A Sonoma County jury may get to decide a case that has far-reaching implications for thousands of in-home caregivers throughout California.
The key issue in a civil lawsuit filed by a local caregiver is who qualifies as her employer -- the client who receives care through the Sonoma County's In-Home Supportive Services program or the county itself, or both.
Adelina Guerrero, a Santa Rosa caregiver whose disabled client apparently absconded with seven months of Guerrero's wages, tried to collect her pay from the county in 2011. She was denied, and a Sonoma County Superior Court judge dismissed most of her legal claims, ruling that the county wasn't responsible because it wasn't her employer.
But last week, a state appeals court reversed that ruling and sent the case back to Sonoma County for a trial. The county can still appeal to the state Supreme Court.
Lawyers for Guerrero said the case could affect every county that administers the in-home care program for low-income or disabled residents and the thousands of workers who provide the care.
"This is a massive problem for IHSS workers," said William Hoerger of California Rural Legal Assistance.
Many of the caregivers, like their clients, are lower income and often are immigrant women who don't understand their legal rights, he said.
Their advocates probably didn't realize, either, he said, that the county or the program set up to administer it could be held responsible as "co-employers."
"This is probably the first case in the state that has been litigated in this way," Hoerger said. "This could really have a large impact."
A county lawyer representing In-Home Supportive Services and Sonoma County couldn't be reached Friday for comment.
According to court papers, Guerrero worked seven days a week over a four-month period in 2008 and 2009 for a recipient of the IHSS program of the county's Human Services Department. She logged 501 hours regular time and almost 87 hours of overtime.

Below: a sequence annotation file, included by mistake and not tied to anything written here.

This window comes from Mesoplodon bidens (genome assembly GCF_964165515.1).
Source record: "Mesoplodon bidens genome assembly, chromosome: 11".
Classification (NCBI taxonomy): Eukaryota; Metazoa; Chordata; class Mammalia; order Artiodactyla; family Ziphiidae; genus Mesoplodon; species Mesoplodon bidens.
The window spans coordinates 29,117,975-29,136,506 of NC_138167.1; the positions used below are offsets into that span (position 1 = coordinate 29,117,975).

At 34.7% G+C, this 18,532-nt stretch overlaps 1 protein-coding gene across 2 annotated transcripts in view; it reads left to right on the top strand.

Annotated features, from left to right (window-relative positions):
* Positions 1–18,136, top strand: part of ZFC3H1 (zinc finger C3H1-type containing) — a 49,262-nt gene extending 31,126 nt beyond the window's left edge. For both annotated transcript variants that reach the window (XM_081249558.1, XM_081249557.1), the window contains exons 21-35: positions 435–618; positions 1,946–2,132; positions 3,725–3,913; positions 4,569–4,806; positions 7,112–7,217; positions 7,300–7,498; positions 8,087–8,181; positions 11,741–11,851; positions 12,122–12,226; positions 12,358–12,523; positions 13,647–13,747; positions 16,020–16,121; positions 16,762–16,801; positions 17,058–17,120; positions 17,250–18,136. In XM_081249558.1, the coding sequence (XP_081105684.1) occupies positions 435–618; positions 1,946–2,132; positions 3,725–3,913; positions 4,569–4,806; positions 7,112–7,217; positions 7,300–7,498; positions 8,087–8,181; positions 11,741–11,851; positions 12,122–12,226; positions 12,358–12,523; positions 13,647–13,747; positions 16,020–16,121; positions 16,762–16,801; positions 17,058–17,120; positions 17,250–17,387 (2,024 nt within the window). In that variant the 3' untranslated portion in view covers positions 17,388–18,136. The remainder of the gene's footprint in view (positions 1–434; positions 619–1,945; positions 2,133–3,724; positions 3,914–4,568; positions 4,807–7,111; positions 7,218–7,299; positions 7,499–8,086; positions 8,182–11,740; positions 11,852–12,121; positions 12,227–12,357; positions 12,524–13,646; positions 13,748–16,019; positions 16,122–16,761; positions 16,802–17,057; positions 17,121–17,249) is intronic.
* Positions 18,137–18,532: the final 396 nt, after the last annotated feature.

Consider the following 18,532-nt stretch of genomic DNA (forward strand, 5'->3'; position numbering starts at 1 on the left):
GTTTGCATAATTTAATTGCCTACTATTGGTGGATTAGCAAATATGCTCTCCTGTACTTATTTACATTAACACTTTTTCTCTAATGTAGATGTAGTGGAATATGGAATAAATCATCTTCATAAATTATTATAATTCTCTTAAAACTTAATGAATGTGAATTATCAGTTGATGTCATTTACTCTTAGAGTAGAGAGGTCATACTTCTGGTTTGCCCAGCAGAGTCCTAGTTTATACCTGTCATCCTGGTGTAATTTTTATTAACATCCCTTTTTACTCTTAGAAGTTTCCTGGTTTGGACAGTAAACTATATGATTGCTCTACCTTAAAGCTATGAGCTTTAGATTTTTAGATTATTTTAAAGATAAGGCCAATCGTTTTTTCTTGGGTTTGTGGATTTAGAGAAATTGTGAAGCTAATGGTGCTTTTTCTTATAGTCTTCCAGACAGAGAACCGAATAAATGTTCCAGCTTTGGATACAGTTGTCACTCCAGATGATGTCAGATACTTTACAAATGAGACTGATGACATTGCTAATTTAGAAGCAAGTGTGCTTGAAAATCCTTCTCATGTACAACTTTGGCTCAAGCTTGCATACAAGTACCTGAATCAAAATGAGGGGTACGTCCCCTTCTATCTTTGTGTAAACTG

The program is designed to help low-income elderly or the disabled live independently in their own home with a caregiver whose wages are paid through the county's Human Services Department.
But when Guerrero was never paid and her client disappeared, she tried to collect her wages through the county. The county rejected her request for pay.
The county said it wasn't responsible. It had paid the client, who apparently pocketed payments meant for Guerrero, Hoerger said.
Sonoma County Superior Court Judge Elliot Daum threw out most of Guerrero's lawsuit, reasoning that the county wasn't her employer and thus not responsible.
The county argued, and Daum agreed, that the county and IHSS weren't her official employers and that the recipient was the employer and that Guerrero's position was exempt from federal and state minimum-wage and overtime laws.
The county said it doesn't have the power to hire, fire or supervise a caregiver. The recipient does, which makes that person the employer, the county said.
But the appeals court, on a 3-0 decision, disagreed, saying the county and IHSS hold the purse strings and set strict guidelines about the hiring of caregivers. The program also authorizes what kind of care a client can receive, their specific duties and how much time is allowed for each task.
Those factors and others point "strongly toward the existence of an employment relationship between (the county and IHSS) and the provider," the ruling states.
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